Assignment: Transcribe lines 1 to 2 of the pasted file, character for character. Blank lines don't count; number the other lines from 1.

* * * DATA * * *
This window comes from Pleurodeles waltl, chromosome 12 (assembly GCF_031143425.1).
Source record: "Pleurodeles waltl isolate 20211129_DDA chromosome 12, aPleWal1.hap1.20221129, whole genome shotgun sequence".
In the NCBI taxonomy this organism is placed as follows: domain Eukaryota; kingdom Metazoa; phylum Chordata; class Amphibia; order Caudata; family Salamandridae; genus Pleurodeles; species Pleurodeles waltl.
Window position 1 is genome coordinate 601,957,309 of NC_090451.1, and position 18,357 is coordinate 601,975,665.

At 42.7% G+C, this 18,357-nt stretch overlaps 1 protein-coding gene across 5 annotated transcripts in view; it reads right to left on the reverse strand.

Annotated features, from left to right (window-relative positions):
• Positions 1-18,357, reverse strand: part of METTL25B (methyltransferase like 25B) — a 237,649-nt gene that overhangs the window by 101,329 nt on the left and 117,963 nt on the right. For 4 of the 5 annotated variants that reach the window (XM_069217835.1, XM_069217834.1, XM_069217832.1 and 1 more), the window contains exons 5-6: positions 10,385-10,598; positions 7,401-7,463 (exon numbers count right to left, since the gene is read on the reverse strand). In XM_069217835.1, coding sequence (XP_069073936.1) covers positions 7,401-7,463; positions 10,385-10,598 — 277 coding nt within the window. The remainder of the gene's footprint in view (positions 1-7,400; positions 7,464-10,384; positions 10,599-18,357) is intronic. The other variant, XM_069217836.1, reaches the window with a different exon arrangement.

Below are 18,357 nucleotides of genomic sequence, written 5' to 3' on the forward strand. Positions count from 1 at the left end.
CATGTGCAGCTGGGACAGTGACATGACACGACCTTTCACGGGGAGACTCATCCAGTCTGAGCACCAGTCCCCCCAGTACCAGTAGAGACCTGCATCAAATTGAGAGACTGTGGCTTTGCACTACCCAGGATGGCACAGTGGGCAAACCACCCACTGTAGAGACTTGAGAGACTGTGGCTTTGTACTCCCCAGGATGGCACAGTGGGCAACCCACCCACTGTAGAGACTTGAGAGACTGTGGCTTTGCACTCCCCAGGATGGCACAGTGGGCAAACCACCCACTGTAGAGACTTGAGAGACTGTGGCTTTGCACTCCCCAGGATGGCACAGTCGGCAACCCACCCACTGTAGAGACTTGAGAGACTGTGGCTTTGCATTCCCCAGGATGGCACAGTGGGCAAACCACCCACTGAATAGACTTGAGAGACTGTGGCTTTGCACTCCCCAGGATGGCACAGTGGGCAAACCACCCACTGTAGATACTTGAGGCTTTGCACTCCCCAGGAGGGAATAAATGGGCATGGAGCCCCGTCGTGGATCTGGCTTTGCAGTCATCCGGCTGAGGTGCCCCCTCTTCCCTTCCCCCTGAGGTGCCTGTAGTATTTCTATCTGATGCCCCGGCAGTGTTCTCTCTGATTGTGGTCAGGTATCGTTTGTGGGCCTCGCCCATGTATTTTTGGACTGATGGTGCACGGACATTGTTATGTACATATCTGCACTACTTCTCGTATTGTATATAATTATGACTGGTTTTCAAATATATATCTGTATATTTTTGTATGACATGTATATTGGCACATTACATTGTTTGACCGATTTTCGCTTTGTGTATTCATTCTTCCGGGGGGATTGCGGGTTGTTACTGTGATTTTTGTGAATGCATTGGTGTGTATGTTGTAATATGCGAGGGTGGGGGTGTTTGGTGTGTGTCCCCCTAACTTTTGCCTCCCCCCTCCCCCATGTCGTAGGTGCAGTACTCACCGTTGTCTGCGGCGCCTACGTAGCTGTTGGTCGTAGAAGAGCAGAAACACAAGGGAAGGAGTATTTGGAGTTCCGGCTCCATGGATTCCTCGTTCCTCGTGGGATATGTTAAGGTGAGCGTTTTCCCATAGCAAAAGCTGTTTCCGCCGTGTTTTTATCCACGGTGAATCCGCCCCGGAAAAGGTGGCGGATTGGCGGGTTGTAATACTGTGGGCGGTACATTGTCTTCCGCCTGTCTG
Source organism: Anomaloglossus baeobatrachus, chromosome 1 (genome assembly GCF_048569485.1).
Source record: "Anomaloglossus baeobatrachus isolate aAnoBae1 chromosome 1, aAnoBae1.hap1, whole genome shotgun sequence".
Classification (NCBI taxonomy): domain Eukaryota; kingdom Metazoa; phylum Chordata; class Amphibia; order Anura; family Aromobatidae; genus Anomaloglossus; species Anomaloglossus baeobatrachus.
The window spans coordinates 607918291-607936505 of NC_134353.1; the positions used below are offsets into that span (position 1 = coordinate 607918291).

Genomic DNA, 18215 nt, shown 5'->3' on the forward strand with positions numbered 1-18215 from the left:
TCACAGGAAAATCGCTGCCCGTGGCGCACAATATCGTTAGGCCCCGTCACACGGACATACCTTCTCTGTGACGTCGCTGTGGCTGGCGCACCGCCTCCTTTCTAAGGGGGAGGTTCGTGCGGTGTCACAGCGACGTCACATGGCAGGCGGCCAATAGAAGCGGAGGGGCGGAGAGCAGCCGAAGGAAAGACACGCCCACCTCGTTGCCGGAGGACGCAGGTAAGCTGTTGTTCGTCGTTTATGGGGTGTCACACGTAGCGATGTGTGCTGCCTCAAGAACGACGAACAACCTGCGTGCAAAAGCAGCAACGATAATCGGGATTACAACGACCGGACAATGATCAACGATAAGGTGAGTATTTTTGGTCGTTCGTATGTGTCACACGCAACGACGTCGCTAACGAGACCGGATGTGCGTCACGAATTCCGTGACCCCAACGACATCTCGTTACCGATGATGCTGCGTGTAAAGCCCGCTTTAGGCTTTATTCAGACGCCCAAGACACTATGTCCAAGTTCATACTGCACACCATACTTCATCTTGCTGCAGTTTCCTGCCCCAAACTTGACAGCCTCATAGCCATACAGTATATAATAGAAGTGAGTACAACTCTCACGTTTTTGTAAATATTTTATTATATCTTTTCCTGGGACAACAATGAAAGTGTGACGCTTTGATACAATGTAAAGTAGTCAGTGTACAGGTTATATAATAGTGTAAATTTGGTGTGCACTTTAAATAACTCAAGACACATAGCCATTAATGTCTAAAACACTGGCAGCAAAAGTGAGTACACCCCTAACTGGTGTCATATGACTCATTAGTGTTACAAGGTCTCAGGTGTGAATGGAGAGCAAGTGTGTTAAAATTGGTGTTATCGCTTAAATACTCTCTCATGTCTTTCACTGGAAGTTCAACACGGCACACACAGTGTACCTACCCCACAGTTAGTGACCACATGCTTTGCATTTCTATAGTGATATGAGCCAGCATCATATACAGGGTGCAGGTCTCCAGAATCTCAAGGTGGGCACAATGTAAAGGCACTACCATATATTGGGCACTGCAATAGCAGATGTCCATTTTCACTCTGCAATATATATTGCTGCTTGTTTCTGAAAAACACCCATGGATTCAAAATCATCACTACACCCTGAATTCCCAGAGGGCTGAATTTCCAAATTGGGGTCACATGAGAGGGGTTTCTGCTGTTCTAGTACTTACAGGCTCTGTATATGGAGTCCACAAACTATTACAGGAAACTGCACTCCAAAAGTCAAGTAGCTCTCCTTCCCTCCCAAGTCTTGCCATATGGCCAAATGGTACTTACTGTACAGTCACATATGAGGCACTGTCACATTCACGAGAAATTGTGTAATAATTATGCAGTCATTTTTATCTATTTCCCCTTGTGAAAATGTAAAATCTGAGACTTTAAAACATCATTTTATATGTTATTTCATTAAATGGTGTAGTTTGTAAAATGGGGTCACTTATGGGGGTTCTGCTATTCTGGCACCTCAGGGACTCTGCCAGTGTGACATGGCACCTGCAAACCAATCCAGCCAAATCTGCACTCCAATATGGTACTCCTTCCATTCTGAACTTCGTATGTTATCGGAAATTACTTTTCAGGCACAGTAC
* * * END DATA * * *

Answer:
This window comes from Pleurodeles waltl, chromosome 12 (assembly GCF_031143425.1).
Source record: "Pleurodeles waltl isolate 20211129_DDA chromosome 12, aPleWal1.hap1.20221129, whole genome shotgun sequence".